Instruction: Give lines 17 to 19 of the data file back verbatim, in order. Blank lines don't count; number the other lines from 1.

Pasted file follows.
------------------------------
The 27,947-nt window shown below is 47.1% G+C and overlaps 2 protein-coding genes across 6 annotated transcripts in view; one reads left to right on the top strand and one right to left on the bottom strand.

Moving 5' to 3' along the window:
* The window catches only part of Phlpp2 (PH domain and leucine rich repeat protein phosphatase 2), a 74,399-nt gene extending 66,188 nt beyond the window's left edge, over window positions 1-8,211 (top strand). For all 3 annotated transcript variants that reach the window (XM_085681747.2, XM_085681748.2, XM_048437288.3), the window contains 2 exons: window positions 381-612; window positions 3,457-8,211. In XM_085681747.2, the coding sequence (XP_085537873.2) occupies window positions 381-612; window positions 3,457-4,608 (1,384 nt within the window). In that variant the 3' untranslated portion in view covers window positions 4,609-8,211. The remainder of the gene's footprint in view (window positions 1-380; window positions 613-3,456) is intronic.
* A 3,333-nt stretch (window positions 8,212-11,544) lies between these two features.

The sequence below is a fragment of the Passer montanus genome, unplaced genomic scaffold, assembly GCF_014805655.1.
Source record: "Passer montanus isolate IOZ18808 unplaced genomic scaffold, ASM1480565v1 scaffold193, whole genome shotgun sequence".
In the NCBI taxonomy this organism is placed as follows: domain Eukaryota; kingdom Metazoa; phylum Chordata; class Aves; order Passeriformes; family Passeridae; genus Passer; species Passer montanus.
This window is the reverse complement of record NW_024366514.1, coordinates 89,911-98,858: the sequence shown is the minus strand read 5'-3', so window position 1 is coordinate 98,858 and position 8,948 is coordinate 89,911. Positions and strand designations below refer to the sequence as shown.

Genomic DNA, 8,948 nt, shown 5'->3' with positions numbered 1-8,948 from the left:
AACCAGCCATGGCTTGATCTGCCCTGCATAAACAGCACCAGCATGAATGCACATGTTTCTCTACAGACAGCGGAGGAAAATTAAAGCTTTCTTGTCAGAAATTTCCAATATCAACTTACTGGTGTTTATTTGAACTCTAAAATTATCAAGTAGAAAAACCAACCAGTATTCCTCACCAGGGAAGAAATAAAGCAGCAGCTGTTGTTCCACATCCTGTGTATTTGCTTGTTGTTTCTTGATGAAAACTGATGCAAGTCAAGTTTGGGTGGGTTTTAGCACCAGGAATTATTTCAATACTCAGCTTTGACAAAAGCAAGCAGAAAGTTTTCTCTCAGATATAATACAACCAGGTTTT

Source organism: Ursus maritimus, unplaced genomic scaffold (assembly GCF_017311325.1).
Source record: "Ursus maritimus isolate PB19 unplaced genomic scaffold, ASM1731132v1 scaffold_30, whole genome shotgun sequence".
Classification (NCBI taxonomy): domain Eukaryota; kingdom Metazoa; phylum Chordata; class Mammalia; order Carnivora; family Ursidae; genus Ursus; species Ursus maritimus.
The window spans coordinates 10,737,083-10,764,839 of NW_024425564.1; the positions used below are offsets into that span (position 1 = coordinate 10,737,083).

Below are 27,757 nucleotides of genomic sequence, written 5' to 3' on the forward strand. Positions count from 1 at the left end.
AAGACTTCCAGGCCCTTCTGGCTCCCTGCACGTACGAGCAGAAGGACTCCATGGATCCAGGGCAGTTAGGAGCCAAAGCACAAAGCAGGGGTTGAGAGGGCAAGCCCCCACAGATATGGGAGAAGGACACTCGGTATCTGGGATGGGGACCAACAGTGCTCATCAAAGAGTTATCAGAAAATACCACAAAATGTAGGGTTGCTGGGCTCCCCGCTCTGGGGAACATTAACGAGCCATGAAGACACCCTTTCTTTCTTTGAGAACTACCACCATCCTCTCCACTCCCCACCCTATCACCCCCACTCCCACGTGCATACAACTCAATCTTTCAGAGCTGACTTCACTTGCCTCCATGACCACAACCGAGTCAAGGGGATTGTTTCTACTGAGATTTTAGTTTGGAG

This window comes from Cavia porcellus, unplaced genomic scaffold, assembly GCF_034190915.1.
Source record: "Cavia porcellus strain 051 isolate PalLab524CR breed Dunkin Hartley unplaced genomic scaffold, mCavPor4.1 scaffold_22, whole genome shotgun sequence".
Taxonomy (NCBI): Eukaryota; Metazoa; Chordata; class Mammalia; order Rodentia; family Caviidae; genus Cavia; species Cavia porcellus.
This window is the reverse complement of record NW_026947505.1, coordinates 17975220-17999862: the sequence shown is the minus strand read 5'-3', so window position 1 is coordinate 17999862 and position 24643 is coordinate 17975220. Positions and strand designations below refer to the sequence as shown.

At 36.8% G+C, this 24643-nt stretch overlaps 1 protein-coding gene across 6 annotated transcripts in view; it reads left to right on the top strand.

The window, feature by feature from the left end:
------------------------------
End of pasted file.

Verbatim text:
This window comes from Cavia porcellus, unplaced genomic scaffold, assembly GCF_034190915.1.
Source record: "Cavia porcellus strain 051 isolate PalLab524CR breed Dunkin Hartley unplaced genomic scaffold, mCavPor4.1 scaffold_22, whole genome shotgun sequence".
Taxonomy (NCBI): Eukaryota; Metazoa; Chordata; class Mammalia; order Rodentia; family Caviidae; genus Cavia; species Cavia porcellus.